Mobile App Localization best practices

Artem Dogtiev | January 30, 2024


There can be a number of reasons for why you, as an app developer or brand, would want to release the app on new markers. For starters, it is possible to simple reach a plateau of your app’s growth on a native market – you’ve been a successful app marketer and managed to connect your app with all people who could benefit from it. Great – now what?!

Another example could be, if the competition on your native market is high but you see that in other countries there are many people who could benefit from your app and nobody else is meeting their needs. So you gotta release your app on that market(s), help people and  grow your user base there.

Having a few apps under your belt, you may have a hard time with nursing a concept of a new app for your native market but you’ve stumbled upon a market demand on the app market in other country, again – this is the moment you begin thinking about building an app for that particular market.

All in all, to localize an app under any of these scenarios you need a good understanding of what is app localization and this guide is about it.

Cultural adaptation

It may sound strange and unexpected but a mobile app localization process should always begin with understanding of a culture of the country you want to release your app to. Such understanding implies – on top of translating the app to a proper language –  studying what app design, images, colors, symbols, and other elements of the app’s visuals will suite the preference and expectations of the target audience.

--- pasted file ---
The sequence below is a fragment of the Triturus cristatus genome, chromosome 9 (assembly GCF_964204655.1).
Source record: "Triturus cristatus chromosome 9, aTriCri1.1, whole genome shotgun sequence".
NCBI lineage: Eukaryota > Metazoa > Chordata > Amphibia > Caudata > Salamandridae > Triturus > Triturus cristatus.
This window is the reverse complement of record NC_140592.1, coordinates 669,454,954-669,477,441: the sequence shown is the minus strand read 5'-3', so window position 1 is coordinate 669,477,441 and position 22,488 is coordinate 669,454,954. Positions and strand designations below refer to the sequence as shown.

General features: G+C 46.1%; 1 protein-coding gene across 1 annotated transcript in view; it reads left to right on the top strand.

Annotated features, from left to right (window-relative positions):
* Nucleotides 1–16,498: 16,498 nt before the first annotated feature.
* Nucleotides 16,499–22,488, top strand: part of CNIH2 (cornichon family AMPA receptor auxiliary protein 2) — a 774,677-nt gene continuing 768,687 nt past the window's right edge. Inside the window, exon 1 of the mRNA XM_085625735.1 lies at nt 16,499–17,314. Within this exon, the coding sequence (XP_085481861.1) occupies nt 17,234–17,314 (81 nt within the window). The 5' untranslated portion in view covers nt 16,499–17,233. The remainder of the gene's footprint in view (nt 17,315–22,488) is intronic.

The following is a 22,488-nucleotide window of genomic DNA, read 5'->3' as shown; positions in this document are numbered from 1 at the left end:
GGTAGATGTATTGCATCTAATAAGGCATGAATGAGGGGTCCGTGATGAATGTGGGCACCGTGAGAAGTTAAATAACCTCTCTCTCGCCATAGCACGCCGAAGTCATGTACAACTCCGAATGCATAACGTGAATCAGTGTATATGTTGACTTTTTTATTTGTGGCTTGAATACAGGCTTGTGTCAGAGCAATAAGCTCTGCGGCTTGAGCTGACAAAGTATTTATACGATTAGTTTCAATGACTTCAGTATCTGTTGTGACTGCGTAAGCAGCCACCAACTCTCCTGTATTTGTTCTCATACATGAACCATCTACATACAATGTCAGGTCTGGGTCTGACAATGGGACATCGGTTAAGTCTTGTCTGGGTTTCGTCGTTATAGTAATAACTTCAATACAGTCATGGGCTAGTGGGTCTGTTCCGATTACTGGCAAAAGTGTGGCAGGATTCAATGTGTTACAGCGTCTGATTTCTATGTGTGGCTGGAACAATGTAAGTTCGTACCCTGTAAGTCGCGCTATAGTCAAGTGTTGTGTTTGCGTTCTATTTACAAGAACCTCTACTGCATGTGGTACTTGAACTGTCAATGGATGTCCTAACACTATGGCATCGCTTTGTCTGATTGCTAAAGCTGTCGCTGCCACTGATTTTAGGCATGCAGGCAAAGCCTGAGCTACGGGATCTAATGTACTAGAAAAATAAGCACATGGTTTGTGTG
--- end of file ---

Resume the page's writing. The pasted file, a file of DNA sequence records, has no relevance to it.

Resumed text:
You may not realize but your perception of any app is based on all these factors and to “speak the language”, to be on the same page with people of a country you want to release your app to, you need to conduct a market research to choose the right elements.

Let’s unpack each element starting with the language.

App’s language

The most obvious element of the app is language, despite the fact that English is the most common language people always prefer to interact with information in their native language and mobile apps isn’t an exception. To translate the app to a target language you need to hire a translation service company and not rely on machine translation, even ChatGPT may not be up to the task to provide accurate translation, at least for now. The hardest part of any translation is to factor in all nuances such as dialects, idioms, slang, and tone. Any mistake made with these elements may backfire at your efforts to localize your app to a specific country’s market.

The other important feature of the language to remember is directionality, as opposed to English, a number of languages are written from right to left, such as Hebrew, Urdu, Farsi, Arabic, and others.  Length and formatting of the text is also important, because it takes a different number of words or symbols to convey the same message hence you may need to adjust your app’s layout.  As you can see on the example below, symbols in different languages occupy different space and may require adjustments in an app’s interface.

A mobile app interface in English, Japanese, and Farci

Source: Lvivity

Just like people strive to use apps in their native language, they may prefer different colors in the app.

App’s colors

The same colors have different meanings and connotations and using these colors without considering what specific color means for people in your target market may trigger a reaction you don’t expect. For instance, the red color is a color of luck and happiness in China, but it definitely signals a danger in the Western culture. Colors also play an important role in making sure people with visual impairments or color blindness can interact with your app.

Both Apple and Google provide accessibility settings to adjust the app’s color palette to app users’ impaired needs but as you choose a color palette for your app, you need to make sure that the app’s interface will continue to be easy-to-use once the app is switched to the Accessibility mode.